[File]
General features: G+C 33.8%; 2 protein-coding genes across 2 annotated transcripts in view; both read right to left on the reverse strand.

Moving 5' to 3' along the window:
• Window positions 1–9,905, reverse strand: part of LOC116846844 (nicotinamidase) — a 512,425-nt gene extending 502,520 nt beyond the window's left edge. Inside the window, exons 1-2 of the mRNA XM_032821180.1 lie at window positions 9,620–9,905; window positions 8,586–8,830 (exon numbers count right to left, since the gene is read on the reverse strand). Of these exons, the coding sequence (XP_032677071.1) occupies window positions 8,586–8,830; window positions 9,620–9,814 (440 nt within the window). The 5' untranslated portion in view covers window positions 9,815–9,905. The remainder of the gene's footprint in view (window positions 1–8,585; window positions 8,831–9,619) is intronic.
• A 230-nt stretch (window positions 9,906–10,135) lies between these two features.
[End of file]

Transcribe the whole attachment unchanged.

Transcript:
General features: G+C 33.8%; 2 protein-coding genes across 2 annotated transcripts in view; both read right to left on the reverse strand.

Moving 5' to 3' along the window:
• Window positions 1–9,905, reverse strand: part of LOC116846844 (nicotinamidase) — a 512,425-nt gene extending 502,520 nt beyond the window's left edge. Inside the window, exons 1-2 of the mRNA XM_032821180.1 lie at window positions 9,620–9,905; window positions 8,586–8,830 (exon numbers count right to left, since the gene is read on the reverse strand). Of these exons, the coding sequence (XP_032677071.1) occupies window positions 8,586–8,830; window positions 9,620–9,814 (440 nt within the window). The 5' untranslated portion in view covers window positions 9,815–9,905. The remainder of the gene's footprint in view (window positions 1–8,585; window positions 8,831–9,619) is intronic.
• A 230-nt stretch (window positions 9,906–10,135) lies between these two features.